Lintecum: We continue to pursue new digital and marketing services. For example, our daily deal sites (which launched in 2011) allow us to extend digital to our audience and sales force.
Engel: We’re very focused on our marketing services (508 Digital and Speakeasy). We will continue to grow those in 2014. We’ve had a good first year learning with those products under our belt. We’re really excited about moving into the second year with both of those and continuing to maximize those opportunities. We are changing our digital strategy on circulation, shifting to a premium experience as opposed to having a paywall (The Dallas Morning News dropped their paywall last month in favor of a premium website). All of our research indicates that this is more of what consumers are looking for rather than having a paywall. Our premium site is image-intensive, has more graphics, less ads, some personalization and a rewards/loyalty program.
What products are the most profitable?
Harker: Our classified ventures have been very profitable for us. In addition, our all access content subscription model because of its digital enhancement allows us to charge for that and that has been expanding our margins as opposed to going the opposite direction.
Wesolowski: As we look at our different revenue streams going forward, at the moment we’re not ready to call the bottom to the advertising revenue decline that we’ve seen. With the roll out of the digital bundle, we’d be disappointed if we didn’t start to see some growth over time.
Lintecum: Our focus is to continue to grow our digital revenue. We can do this through marketing our creative new products and our commitment to producing quality journalism.
Engel: Core print advertising for all newspapers is still the most profitable product. We are working on new products and new revenue streams which will become profitable over time. For example, with 508 Digital, we said it had some period to become cash flow positive and some period of time to pay back the investment we made. So clearly in 2013, we’re not expecting to make a lot of money under that, but we’re focusing more on the long-term. That’s the challenge of the business in general, that nothing we sell right now is as profitable as core print advertising revenue.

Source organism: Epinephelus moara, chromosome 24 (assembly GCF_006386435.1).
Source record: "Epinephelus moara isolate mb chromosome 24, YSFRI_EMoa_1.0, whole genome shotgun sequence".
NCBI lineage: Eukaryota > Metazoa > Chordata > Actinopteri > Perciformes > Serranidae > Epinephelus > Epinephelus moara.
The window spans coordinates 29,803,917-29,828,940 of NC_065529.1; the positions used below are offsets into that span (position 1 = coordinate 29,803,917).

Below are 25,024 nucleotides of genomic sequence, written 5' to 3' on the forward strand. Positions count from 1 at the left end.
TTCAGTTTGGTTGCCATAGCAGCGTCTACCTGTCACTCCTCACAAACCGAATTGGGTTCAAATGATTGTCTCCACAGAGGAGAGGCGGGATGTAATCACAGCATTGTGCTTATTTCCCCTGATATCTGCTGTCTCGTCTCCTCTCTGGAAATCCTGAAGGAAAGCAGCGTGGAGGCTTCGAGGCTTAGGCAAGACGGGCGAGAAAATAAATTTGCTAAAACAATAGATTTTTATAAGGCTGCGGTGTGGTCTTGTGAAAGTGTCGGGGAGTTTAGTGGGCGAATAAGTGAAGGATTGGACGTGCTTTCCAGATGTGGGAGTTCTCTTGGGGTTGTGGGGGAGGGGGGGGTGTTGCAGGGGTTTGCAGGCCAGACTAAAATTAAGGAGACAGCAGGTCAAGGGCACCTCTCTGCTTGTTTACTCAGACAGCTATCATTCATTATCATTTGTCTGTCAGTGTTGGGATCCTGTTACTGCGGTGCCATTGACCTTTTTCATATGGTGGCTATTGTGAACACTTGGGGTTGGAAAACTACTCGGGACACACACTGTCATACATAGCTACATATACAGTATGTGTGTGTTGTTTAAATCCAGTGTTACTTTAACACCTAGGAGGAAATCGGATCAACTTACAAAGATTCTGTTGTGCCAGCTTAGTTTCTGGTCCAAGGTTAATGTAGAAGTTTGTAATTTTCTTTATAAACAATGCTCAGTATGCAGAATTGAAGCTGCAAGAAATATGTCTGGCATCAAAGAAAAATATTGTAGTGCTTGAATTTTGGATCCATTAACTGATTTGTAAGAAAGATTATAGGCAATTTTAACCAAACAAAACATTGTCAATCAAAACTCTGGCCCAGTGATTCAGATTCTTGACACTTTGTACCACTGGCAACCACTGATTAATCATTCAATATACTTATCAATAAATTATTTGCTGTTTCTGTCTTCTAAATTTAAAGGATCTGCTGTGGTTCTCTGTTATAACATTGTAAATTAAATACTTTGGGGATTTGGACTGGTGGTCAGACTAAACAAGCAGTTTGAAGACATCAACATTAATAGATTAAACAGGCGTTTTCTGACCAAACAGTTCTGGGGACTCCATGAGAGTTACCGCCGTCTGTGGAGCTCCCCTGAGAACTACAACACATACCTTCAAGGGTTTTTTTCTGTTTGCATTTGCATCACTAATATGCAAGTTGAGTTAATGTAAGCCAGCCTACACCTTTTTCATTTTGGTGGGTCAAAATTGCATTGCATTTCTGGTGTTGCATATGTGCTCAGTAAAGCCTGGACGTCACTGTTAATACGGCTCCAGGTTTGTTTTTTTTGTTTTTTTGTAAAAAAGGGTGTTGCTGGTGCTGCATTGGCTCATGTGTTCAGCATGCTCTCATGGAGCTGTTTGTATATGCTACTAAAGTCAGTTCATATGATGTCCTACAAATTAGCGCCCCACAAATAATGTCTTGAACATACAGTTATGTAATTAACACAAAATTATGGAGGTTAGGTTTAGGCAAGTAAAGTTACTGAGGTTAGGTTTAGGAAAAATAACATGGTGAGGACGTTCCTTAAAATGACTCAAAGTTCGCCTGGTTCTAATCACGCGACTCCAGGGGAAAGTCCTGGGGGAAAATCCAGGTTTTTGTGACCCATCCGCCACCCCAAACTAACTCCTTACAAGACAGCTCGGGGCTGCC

What are your most successful distribution channels?
Harker: Our all access content subscription model is distributed by both calls centers and our marketing and sales agents. As a product, I think it’s been very successful from a growth standpoint.
Wesolowski: They’ve not changed a lot in the past several years, but digital is where our focus is. We think our digital-only subscription is something really exciting for both our readers that are in-market as well as readers who are interested in our markets but live elsewhere.
Lintecum: Our distribution channels remain our highly successful print distribution and our electronic distribution channels, including our websites and new mobile platforms such as offerings on smartphones and new tablet apps.
Engel: I think all our distribution channels are successful. We have more readership now than we’ve ever had due to the combination of print, digital and our niche products—all of those together bring us more readers.
What kind of budget allocations are you seeing with print and digital products? Do you see more funds being used for digital and less for print?